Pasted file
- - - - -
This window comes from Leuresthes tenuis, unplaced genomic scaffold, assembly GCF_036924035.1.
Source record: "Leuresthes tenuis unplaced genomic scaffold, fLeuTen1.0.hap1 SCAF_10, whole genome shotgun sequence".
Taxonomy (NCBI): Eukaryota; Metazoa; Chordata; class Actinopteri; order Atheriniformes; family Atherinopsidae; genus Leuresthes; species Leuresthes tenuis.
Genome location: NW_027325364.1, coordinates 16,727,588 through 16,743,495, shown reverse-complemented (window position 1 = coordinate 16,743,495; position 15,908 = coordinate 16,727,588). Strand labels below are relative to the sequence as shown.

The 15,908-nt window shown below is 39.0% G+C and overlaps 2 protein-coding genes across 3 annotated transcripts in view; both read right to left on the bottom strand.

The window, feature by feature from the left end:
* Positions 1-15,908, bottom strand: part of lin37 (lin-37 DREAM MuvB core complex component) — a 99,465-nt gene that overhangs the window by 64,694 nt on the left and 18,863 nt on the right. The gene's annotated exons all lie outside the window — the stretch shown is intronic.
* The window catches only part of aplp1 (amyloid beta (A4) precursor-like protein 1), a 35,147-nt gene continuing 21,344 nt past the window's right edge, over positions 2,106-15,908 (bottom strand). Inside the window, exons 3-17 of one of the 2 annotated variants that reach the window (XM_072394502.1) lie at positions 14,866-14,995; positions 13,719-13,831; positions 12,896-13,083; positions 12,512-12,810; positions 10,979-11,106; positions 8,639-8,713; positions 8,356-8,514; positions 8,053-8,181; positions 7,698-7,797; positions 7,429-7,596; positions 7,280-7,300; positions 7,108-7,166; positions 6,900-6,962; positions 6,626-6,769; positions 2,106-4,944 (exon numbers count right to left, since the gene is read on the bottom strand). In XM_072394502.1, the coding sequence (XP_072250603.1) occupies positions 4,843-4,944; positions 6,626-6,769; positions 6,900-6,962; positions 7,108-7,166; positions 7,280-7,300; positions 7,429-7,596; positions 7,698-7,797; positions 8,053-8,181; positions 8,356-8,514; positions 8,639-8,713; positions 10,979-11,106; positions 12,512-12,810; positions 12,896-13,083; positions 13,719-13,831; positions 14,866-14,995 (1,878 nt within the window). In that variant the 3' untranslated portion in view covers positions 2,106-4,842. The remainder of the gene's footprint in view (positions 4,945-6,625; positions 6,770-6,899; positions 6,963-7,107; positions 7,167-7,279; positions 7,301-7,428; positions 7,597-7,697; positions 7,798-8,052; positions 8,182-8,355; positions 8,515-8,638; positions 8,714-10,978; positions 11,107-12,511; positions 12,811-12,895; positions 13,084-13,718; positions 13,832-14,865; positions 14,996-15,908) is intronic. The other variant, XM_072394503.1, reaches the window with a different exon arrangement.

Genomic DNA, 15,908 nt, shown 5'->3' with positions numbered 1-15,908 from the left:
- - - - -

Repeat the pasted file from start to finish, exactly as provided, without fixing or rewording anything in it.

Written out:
This window comes from Leuresthes tenuis, unplaced genomic scaffold, assembly GCF_036924035.1.
Source record: "Leuresthes tenuis unplaced genomic scaffold, fLeuTen1.0.hap1 SCAF_10, whole genome shotgun sequence".
Taxonomy (NCBI): Eukaryota; Metazoa; Chordata; class Actinopteri; order Atheriniformes; family Atherinopsidae; genus Leuresthes; species Leuresthes tenuis.
Genome location: NW_027325364.1, coordinates 16,727,588 through 16,743,495, shown reverse-complemented (window position 1 = coordinate 16,743,495; position 15,908 = coordinate 16,727,588). Strand labels below are relative to the sequence as shown.

The 15,908-nt window shown below is 39.0% G+C and overlaps 2 protein-coding genes across 3 annotated transcripts in view; both read right to left on the bottom strand.

The window, feature by feature from the left end:
* Positions 1-15,908, bottom strand: part of lin37 (lin-37 DREAM MuvB core complex component) — a 99,465-nt gene that overhangs the window by 64,694 nt on the left and 18,863 nt on the right. The gene's annotated exons all lie outside the window — the stretch shown is intronic.
* The window catches only part of aplp1 (amyloid beta (A4) precursor-like protein 1), a 35,147-nt gene continuing 21,344 nt past the window's right edge, over positions 2,106-15,908 (bottom strand). Inside the window, exons 3-17 of one of the 2 annotated variants that reach the window (XM_072394502.1) lie at positions 14,866-14,995; positions 13,719-13,831; positions 12,896-13,083; positions 12,512-12,810; positions 10,979-11,106; positions 8,639-8,713; positions 8,356-8,514; positions 8,053-8,181; positions 7,698-7,797; positions 7,429-7,596; positions 7,280-7,300; positions 7,108-7,166; positions 6,900-6,962; positions 6,626-6,769; positions 2,106-4,944 (exon numbers count right to left, since the gene is read on the bottom strand). In XM_072394502.1, the coding sequence (XP_072250603.1) occupies positions 4,843-4,944; positions 6,626-6,769; positions 6,900-6,962; positions 7,108-7,166; positions 7,280-7,300; positions 7,429-7,596; positions 7,698-7,797; positions 8,053-8,181; positions 8,356-8,514; positions 8,639-8,713; positions 10,979-11,106; positions 12,512-12,810; positions 12,896-13,083; positions 13,719-13,831; positions 14,866-14,995 (1,878 nt within the window). In that variant the 3' untranslated portion in view covers positions 2,106-4,842. The remainder of the gene's footprint in view (positions 4,945-6,625; positions 6,770-6,899; positions 6,963-7,107; positions 7,167-7,279; positions 7,301-7,428; positions 7,597-7,697; positions 7,798-8,052; positions 8,182-8,355; positions 8,515-8,638; positions 8,714-10,978; positions 11,107-12,511; positions 12,811-12,895; positions 13,084-13,718; positions 13,832-14,865; positions 14,996-15,908) is intronic. The other variant, XM_072394503.1, reaches the window with a different exon arrangement.

Genomic DNA, 15,908 nt, shown 5'->3' with positions numbered 1-15,908 from the left: